Taranaki iwi Ngāti Maru begins Crown settlement process Sir Maui Pomare was the last Crown Minister to be hosted on Te Upoko o Te Whenua marae and the Treaty Minister Chris Finlayson's first interaction with Ngāti Maru today in Taranaki symbolises the initial steps towards a treaty settlement package.
That's the fork-tongued question posed by an academic who used to support the punitive taxes imposed by the New Zealand government on tobacco, but is now wracked with qualms in the wake of the latest hike that will raise the cost of cigarettes to over $20 a packet.
I’m not sure why a
Christmas message on forgiveness and the negative impacts of anger from
columnist Colin James is deemed by him to be more relevant during the festive
season than any other time of the year. James writes of the need for trust and
even forgiveness of gross harm as the way out of the depressive emotion of
anger. He (James) implies that only through
learning to trust again and by being willing to rely on the actions of others
and their institutions can society change for the better.
I suspect very few
today would agree with James of the need to perpetuate a failing system based
on delegated authority. What however was entirely correct and even more
relevant was the response to his article from Gil Elliot - (Otago Daily Times
January 6) - father of
murder victim Sophie Elliot.
Every American ought to have had high hopes for Barack Obama’s presidency. An unsuccessful administration is bad for the country and, given America’s global status, it’s bad for the world too. That’s not to say you should have supported his entire agenda. Rather, as with Bill Clinton, you might have hoped the realities of governing would set in and to succeed he’d be forced to adjust accordingly. The sad reality, though, is that whether you supported Obama’s policies or not, you’re justified in being disappointed with the results of his presidency.
Canada’s Fraser Institute
is investigating the world’s education systems to identify and analyse the
qualities and characteristics that can be used to strengthen and improve the
nation’s province-based education systems.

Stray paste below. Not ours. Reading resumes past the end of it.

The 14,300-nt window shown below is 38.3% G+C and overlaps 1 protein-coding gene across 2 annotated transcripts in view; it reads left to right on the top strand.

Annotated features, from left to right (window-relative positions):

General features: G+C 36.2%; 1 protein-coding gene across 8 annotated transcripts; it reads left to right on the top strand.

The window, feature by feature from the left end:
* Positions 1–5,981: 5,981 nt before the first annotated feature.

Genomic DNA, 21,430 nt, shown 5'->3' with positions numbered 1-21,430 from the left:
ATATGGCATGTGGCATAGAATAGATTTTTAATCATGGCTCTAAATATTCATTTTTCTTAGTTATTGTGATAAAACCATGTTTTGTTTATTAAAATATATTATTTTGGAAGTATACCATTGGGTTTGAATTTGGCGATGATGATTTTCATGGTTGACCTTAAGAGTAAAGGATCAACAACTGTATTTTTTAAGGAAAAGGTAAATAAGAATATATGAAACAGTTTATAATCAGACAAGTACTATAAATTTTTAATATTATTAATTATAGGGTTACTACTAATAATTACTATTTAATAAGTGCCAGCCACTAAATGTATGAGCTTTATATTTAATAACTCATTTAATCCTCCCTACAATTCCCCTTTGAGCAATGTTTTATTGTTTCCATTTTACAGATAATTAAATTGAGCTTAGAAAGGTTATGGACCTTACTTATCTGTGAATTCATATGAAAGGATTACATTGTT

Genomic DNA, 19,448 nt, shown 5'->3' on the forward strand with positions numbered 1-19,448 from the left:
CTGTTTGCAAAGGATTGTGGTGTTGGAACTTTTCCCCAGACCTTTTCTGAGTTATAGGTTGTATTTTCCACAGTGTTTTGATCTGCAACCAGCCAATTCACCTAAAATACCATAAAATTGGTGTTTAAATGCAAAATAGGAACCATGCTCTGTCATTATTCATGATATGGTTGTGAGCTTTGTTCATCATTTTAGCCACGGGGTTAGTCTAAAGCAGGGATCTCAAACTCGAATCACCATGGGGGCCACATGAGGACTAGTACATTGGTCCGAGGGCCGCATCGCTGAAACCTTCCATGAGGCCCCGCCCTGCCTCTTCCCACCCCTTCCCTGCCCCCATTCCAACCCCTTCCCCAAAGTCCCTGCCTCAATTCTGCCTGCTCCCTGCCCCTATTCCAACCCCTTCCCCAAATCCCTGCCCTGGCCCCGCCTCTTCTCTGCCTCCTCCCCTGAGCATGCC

As Australia and Canada
are both federal systems with two levels of government, it makes sense to look
at Australia and learn from our experience, especially given the similarities
in our history, economy and the multicultural nature of our societies.
The more the wind blows, the bigger the losses and the higher the hit to consumers. You may be surprised to learn that electricity is now cheaper to generate in Ontario than it has been for decades. The wholesale price, called the Hourly Ontario Electricity Price or HOEP, used to bounce around between five and eight cents per kilowatt hour (kWh), but over the last decade, thanks in large part to the shale gas revolution, it has trended down to below three cents, and on a typical day is now as low as two cents per kWh. Good news, right?
A month ago, I retracted a piece I wrote in 2015 looking at the first five years of the three strikes sentencing regime for serious violent crime, attempting to see how the first five years after three strikes compared to the five years before three strikes. As detailed in that retraction, the comparisons I then made were invalid. The two sets of data I was comparing were not comparable. I now have this data, following contact by the Ministry of Justice after my retraction (and Nikki Macdonald’s excellent work in the Dominion Post) was published, and the Ministry apologised for falling short of the high standard they set for themselves, and offered to provide comparable data if I still wanted it.
Two books published recently on the armed conflict in Waikato from 1863 to 1864 are poles apart in their viewpoint, with one trying to analyse events within the context of their time and the other seeking to reconcile you and I with “terrible” events that took place close to where we live.
The Kingite Rebellion by John Robinson looks at the “complex and messy way” in which settler and Maori culture collided from 1800 through the 1860s wars. Robinson views the emergence of the Kingitanga as a response to excessive caution by the British government which left Maori communities alone when many Maori were calling for governance, law and order.
Happy New Year! And may you enjoy many more. Many of us should, for the
average life expectancy in many of the more developed Western countries
(including NZ) has now exceeded 80. So most of us can now expect to outlive
But Methuselah lived to a thousand, or so some claim.
The Italian referendum and close-shave Austrian election are symptoms of a continent that may be teetering on the brink of political disintegration. It’s just possible that an empire may be collapsing before our eyes, as the Habsburg and Ottoman empires did before it, in or around the same neighbourhood.
With the rise of nationalist parties in Italy, Austria, Hungary, Poland, the Netherlands, France, Germany and Britain, the possibility that the Brussels union has fomented, rather than suppressed, nationalism can no longer be dismissed.
A couple of weeks ago, I took part in a flagrant act of cultural appropriation. So did several thousand other people.
We watched a Christmas parade. Santa Claus was in it, complete with mock reindeer. Most of the floats were decorated with Christmas symbols: fake snow, tinsel, stuff like that. A brass band played traditional English carols.
Breaking Views brings you expert commentary on topical political and policy issues. The views expressed are those of the author alone. The blog is administered by the New Zealand Centre for Political Research, an independent public policy think tank at NZCPR.com - register for the free weekly NZCPR newsletterHERE.